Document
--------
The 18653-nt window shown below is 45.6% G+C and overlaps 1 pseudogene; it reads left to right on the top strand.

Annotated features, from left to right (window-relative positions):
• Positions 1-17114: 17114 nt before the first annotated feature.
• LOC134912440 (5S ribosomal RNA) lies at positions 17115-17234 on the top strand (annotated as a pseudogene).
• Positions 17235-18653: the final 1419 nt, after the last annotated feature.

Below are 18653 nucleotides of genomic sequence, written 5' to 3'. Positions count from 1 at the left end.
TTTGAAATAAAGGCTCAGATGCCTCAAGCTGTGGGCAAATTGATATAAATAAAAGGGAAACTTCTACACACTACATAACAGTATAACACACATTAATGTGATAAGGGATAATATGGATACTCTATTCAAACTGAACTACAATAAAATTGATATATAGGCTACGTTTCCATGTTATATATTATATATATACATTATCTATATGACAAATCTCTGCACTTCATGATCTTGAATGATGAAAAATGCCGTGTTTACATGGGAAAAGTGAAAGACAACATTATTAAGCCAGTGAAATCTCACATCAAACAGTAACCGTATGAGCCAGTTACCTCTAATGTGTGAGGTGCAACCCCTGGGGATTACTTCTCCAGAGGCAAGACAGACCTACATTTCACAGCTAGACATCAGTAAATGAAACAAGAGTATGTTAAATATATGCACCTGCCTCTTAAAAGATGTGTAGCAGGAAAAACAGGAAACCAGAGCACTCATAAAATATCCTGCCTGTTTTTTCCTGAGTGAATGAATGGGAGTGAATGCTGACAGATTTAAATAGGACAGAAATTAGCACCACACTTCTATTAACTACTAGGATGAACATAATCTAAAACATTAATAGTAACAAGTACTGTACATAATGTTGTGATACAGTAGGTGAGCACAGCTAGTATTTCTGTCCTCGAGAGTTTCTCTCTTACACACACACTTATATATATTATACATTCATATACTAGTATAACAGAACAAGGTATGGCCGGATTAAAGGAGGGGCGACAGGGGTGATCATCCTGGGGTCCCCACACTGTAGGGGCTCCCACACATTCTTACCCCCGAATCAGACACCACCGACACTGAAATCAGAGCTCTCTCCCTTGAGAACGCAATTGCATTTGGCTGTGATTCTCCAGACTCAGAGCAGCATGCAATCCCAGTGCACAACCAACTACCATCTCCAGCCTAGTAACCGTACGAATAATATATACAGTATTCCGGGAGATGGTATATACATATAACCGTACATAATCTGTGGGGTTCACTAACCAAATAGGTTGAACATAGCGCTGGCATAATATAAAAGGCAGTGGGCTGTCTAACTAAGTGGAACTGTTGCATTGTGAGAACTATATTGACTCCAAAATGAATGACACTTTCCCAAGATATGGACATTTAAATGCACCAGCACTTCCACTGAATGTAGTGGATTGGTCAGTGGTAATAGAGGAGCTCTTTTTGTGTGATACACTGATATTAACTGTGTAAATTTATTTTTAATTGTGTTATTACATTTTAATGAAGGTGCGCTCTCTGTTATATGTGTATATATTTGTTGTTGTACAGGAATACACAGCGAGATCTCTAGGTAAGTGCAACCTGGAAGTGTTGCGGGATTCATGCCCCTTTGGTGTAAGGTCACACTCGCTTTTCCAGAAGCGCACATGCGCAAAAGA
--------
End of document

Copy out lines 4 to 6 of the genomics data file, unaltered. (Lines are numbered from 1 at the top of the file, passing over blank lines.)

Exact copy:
• LOC134912440 (5S ribosomal RNA) lies at positions 17115-17234 on the top strand (annotated as a pseudogene).
• Positions 17235-18653: the final 1419 nt, after the last annotated feature.

Below are 18653 nucleotides of genomic sequence, written 5' to 3'. Positions count from 1 at the left end.